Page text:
The Flag of Maryland


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And Lord Baltimore
I’m in Maryland on the eve of my fourth event in four days here. I love Maryland, and particularly Annapolis.

I must add, though, the one thing that I don’t like about Maryland. And that is the state flag. It is far too busy for me and for that reason, downright ugly,

The flag comes from a 17th Century heraldic banner. The black and gold design on the upper left and lower right quadrants are from the Calvert family coat of arms. The red and white design on the upper right and lower left quadrants are from the Crosslands family. The first Lord Baltimore was George Calvert, whose mother was a Crosslands. The second Lord Baltimore, Cecilius Baltimore, founded the Maryland colony under a charter from English King Charles I.

I get the history, but Americans long ago rejected things like coats of arms, as well as lords and ladies. Despite that, two coats of arms could combine to make a state flag if the combination wasn’t so ugly. There is so much going on with this flag and none of it seems to go together.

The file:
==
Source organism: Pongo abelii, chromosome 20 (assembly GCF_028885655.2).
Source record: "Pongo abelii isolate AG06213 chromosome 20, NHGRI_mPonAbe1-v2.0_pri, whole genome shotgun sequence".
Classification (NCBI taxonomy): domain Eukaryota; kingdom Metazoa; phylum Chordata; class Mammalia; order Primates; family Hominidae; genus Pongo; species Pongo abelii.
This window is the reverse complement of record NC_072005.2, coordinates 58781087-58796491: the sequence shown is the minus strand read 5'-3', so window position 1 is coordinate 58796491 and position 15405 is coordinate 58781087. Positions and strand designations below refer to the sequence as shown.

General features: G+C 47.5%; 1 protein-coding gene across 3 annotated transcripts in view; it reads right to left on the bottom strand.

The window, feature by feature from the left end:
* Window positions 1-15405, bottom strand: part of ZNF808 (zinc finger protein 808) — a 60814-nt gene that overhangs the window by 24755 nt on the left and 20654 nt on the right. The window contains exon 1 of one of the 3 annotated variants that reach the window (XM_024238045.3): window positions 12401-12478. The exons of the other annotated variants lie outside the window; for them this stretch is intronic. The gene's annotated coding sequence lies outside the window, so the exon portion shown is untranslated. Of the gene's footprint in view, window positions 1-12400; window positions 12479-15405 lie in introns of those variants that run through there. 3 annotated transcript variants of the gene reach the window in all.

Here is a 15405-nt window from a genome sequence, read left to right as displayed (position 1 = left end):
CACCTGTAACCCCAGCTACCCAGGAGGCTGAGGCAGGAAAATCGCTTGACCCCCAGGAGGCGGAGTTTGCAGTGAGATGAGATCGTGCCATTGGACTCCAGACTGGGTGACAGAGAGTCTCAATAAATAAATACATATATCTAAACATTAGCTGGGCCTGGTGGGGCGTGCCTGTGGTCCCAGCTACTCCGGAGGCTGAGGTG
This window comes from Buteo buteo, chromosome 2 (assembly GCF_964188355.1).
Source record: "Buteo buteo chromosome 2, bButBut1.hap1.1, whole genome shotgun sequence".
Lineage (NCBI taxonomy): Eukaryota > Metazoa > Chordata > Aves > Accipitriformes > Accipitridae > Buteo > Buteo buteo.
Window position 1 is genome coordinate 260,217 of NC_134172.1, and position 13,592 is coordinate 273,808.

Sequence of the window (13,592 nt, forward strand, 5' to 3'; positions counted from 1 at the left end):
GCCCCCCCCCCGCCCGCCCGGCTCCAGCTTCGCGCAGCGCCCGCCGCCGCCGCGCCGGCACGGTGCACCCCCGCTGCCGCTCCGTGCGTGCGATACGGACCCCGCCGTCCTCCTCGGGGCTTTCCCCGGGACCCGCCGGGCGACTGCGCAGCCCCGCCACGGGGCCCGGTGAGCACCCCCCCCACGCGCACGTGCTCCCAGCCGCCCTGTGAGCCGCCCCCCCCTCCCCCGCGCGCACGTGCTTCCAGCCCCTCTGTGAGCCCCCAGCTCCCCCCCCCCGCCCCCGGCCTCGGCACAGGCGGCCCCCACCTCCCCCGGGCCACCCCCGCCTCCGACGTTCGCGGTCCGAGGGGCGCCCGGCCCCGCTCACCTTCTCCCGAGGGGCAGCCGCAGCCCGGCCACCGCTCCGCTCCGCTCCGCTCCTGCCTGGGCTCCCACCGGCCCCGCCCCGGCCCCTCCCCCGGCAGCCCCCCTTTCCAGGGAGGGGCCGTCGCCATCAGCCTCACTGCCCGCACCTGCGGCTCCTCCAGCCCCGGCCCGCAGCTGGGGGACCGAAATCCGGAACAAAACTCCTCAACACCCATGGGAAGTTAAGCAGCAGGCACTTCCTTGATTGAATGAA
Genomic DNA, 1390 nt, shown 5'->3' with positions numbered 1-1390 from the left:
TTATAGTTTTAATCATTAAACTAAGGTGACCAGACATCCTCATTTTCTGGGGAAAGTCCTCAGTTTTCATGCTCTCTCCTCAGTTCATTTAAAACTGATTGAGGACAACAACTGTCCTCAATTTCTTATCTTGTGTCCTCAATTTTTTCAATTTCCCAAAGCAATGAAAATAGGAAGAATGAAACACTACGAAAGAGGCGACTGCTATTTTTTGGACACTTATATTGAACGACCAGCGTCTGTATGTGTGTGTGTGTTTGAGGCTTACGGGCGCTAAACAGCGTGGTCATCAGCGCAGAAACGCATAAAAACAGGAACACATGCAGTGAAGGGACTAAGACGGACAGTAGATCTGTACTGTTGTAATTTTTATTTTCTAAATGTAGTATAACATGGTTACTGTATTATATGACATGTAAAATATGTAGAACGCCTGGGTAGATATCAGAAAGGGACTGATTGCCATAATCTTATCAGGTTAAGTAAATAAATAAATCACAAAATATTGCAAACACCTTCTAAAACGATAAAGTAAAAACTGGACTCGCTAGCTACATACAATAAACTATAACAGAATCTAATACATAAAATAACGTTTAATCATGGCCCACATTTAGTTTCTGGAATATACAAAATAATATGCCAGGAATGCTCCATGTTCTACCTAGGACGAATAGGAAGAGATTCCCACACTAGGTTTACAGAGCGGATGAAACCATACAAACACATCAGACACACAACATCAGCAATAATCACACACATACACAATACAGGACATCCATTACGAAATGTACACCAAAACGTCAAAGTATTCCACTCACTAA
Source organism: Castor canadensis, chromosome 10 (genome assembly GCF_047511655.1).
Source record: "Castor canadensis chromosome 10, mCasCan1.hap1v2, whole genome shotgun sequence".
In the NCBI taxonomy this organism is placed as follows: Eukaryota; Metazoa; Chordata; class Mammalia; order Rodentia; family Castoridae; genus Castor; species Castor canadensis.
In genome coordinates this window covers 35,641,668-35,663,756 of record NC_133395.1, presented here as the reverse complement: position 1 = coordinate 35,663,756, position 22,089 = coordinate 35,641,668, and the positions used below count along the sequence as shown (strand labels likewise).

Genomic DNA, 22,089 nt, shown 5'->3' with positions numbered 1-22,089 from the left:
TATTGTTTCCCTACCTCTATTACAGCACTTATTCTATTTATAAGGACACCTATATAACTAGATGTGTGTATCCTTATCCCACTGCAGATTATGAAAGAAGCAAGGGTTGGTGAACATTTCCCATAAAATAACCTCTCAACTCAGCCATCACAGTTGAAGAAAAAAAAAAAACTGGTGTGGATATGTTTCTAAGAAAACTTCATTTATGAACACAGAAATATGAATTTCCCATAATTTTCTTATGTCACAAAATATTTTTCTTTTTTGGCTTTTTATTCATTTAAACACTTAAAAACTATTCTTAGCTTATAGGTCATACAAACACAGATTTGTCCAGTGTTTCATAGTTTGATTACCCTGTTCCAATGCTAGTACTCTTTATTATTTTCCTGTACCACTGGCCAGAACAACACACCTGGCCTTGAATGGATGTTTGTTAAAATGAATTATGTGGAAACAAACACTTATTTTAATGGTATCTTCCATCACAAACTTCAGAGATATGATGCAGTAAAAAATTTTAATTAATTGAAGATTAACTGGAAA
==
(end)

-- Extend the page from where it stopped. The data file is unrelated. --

I may be in the minority in this opinion. A survey some time ago by the North American Vexillological Association ranked the Maryland flag 4th among the 72 Americans states and territories, and Canadian provinces. I found this survey hard to believe, but what would you expect out of an organization of vexillologists.

As a side note, when the state flag is ugly, this sometimes means that the state university’s football helmets are just as ugly.

Lord Baltimore

While in Annapolis, we saw a man dressed in colonial attire leading a group of school children around town. He was a tour guide leading the kids on a walking tour through historic Annapolis. We later chatted with him, when he was without kids to guide. When he found out that we were in town for some Irish storytelling, he was quick to tell me that Lord Baltimore was Irish.

That would be kind of neat – if only it were true!

The first Lord Baltimore was George Calvert. He was an Englishman. He served in the English Parliament and was in the inner-circle of advisers to King James I and later King Charles I.

Go to The Flag of Ireland page 2

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